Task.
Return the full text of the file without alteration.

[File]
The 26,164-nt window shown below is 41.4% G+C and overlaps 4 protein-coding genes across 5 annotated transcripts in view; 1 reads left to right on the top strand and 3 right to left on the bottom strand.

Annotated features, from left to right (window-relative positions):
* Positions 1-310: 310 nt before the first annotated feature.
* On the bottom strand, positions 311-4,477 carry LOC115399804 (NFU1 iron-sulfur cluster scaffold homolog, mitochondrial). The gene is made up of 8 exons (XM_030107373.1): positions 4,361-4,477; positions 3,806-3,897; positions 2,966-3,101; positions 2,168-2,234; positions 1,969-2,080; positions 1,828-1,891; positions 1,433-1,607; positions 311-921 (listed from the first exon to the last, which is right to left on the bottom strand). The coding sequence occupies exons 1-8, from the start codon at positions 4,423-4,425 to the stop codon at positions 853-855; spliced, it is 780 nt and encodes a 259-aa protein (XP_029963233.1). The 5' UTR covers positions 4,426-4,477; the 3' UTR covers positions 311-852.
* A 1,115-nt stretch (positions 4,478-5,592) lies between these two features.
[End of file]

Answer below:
The 26,164-nt window shown below is 41.4% G+C and overlaps 4 protein-coding genes across 5 annotated transcripts in view; 1 reads left to right on the top strand and 3 right to left on the bottom strand.

Annotated features, from left to right (window-relative positions):
* Positions 1-310: 310 nt before the first annotated feature.
* On the bottom strand, positions 311-4,477 carry LOC115399804 (NFU1 iron-sulfur cluster scaffold homolog, mitochondrial). The gene is made up of 8 exons (XM_030107373.1): positions 4,361-4,477; positions 3,806-3,897; positions 2,966-3,101; positions 2,168-2,234; positions 1,969-2,080; positions 1,828-1,891; positions 1,433-1,607; positions 311-921 (listed from the first exon to the last, which is right to left on the bottom strand). The coding sequence occupies exons 1-8, from the start codon at positions 4,423-4,425 to the stop codon at positions 853-855; spliced, it is 780 nt and encodes a 259-aa protein (XP_029963233.1). The 5' UTR covers positions 4,426-4,477; the 3' UTR covers positions 311-852.
* A 1,115-nt stretch (positions 4,478-5,592) lies between these two features.